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Capers

Capers add a lemony-briny flavor to dishes used often in Mediterranean cuisine, like seafood dishes and pasta sauces such as puttanesca sauce. They add a briny, savory, lemony taste to poultry dishes like chicken piccata.

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Fish dish with capers added.

Image by Umbe Ber from Pixabay

Caper bush plant of bloomed flowers and buds.

Image by Rhiannon from Pixabay

Caper bush plant of bloomed flowers and buds.

Image by Else Siegel from Pixabay

Capers get harvested before the green bud blooms into a flower, picked at different sizes. According to many sources, they are available in six different sizes.

  1. Nonpareilles: About 7 milliliters in diameter (approximately ¼ inch)
  2. Surfines: 7 to 8 millimeters
  3. Capucines: 8 to 9 millimeters
  4. Capotes: 9 to 11 millimeters
  5. Fines: 11 to 13 millimeters
  6. Grusas: Over 14 millimeters

The size of a caper can influence the taste. Large capers offer a more robust taste, while small ones are more delicate in flavor. Capers get preserved using salt or in a brine. The method used distinguishes a caper’s taste.

Growing Tips

Growing capers (Capparis spinosa) can be a rewarding endeavor, but it’s important to note that caper plants require specific growing conditions and care.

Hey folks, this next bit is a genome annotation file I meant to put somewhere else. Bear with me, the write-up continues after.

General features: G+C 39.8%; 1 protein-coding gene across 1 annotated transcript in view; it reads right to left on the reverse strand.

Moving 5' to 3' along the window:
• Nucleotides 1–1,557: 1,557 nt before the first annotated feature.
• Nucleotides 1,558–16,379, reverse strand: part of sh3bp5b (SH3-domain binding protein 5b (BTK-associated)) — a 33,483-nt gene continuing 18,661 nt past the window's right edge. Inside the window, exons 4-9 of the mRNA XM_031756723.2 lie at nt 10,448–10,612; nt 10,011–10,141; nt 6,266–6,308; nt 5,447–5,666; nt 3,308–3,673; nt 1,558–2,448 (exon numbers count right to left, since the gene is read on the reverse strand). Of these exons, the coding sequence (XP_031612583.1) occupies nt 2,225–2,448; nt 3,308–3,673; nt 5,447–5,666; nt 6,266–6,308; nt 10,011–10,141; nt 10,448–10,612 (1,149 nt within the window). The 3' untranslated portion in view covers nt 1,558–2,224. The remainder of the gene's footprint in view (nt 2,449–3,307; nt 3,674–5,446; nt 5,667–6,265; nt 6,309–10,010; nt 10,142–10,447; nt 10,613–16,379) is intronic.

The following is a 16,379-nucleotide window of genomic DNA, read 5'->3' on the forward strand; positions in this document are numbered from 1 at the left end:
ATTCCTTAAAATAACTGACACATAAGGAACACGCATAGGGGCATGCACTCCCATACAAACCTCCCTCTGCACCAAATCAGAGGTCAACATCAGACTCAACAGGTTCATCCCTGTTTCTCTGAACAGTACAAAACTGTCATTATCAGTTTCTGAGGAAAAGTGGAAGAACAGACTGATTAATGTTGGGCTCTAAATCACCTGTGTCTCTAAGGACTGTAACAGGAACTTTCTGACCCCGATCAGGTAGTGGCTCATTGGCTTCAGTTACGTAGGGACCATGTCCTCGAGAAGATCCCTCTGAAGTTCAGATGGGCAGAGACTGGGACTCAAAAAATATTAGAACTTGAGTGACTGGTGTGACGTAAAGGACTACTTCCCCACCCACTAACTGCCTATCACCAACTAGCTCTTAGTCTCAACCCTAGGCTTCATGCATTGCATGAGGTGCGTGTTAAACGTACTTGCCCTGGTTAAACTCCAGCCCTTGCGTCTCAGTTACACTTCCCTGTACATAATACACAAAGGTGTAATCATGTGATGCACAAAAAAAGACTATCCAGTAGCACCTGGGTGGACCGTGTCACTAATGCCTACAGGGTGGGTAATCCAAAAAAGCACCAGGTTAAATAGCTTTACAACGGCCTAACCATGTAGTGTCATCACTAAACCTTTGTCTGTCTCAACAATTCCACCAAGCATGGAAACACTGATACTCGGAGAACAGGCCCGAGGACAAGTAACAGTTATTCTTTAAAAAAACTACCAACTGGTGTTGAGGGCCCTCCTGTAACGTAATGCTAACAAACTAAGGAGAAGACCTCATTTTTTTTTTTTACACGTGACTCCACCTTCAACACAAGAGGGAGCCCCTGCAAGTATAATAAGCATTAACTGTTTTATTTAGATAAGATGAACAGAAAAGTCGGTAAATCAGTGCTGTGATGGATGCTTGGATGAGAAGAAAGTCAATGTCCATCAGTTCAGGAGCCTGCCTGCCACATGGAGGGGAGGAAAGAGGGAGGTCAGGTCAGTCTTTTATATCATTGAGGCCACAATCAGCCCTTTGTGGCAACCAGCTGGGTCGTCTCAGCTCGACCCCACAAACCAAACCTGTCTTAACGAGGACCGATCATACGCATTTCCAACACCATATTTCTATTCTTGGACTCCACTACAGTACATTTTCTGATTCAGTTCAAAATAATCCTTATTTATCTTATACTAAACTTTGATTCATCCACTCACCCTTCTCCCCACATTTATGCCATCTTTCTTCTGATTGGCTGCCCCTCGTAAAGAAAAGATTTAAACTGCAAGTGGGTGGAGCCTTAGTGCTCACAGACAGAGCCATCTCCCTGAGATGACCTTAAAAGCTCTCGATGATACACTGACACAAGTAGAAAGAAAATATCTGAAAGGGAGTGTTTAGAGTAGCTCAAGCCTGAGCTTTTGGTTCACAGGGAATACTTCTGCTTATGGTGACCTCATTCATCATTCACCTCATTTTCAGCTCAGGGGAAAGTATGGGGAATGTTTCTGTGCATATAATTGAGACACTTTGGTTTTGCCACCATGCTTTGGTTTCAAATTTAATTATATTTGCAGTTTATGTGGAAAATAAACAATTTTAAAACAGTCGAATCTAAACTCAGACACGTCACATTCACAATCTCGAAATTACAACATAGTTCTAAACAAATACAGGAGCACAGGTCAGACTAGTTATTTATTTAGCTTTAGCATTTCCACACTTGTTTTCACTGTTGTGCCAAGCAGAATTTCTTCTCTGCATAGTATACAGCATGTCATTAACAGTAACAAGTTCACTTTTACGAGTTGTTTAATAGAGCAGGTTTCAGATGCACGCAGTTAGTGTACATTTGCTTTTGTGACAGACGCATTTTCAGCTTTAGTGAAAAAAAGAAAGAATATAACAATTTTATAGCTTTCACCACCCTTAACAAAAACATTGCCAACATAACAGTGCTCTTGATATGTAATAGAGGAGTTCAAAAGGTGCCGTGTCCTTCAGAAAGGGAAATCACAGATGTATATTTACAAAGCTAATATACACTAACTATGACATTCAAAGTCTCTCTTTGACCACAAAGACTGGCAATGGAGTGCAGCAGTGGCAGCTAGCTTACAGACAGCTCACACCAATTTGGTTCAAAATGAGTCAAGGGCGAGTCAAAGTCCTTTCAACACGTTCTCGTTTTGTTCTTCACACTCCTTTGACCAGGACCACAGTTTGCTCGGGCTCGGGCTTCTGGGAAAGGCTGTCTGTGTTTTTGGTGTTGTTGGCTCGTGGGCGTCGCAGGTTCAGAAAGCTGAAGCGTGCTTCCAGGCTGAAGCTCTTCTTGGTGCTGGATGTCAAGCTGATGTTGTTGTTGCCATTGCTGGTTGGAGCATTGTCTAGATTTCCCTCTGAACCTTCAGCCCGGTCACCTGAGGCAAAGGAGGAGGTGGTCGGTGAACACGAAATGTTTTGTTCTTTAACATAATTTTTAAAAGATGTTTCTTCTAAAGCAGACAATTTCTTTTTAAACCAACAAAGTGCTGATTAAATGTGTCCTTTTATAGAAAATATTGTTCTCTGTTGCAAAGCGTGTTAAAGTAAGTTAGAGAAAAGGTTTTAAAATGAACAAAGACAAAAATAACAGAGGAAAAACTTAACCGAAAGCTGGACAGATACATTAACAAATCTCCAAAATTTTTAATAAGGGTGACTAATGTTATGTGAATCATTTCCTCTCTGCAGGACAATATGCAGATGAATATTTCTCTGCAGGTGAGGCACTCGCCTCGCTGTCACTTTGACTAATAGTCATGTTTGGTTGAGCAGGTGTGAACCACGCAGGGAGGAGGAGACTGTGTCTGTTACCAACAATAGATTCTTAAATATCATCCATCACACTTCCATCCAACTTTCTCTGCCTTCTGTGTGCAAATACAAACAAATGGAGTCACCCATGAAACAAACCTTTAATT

Capers thrive in hot, arid climates and require plenty of direct sunlight at least 6 to 8 hours a day. Choose a location of sandy or rocky soil to prevent root rot. The caper plant needs good drainage to grow.

Cover the caper plants in winter months with straw or burlap, and bring indoors if possible to help prevent frost.

Capers are slow to sprout from seeds, and using cuttings can speed up the early growth process.

Cut 6-8 inch pieces from a mature caper plant in late winter or early spring, and plant about 2-inches deep and space the plants at least 3 feet apart.

During the first year of growth, a caper bush needs regular watering. After the first year, reduce watering to keep the soil consistently moist but not over-watered. Caper plants are drought-tolerant once fully grown.

Avoid high-nitrogen fertilizers, as they can encourage excessive foliage growth at the expense of caper production.

In late winter or early spring, prune before new growth starts. Pruning encourages bushy growth to help grow more capers faster.

It will take several years before a caper plant starts producing abundant buds.

Packaging capers in white balsamic vinegar is a creative way to enhance their flavor and preserve their quality. The combination of capers and white balsamic vinegar can add a new dimension of taste to your culinary creations, making them even more appealing and delicious.

Capers have certainly earned their place in gastronomy, and their unique flavor profile continues to make them a favorite ingredient in kitchens around the world.

Capers are used to enhance the taste and texture of a wide range of dishes, including salads, pasta, sauces, and meat or fish dishes. They can be enjoyed both as a garnish and as a primary ingredient in recipes, contributing their distinctive flavor to the culinary world. The briny and slightly sour taste of capers pairs well with many ingredients and can add a delightful complexity to a variety of dishes.


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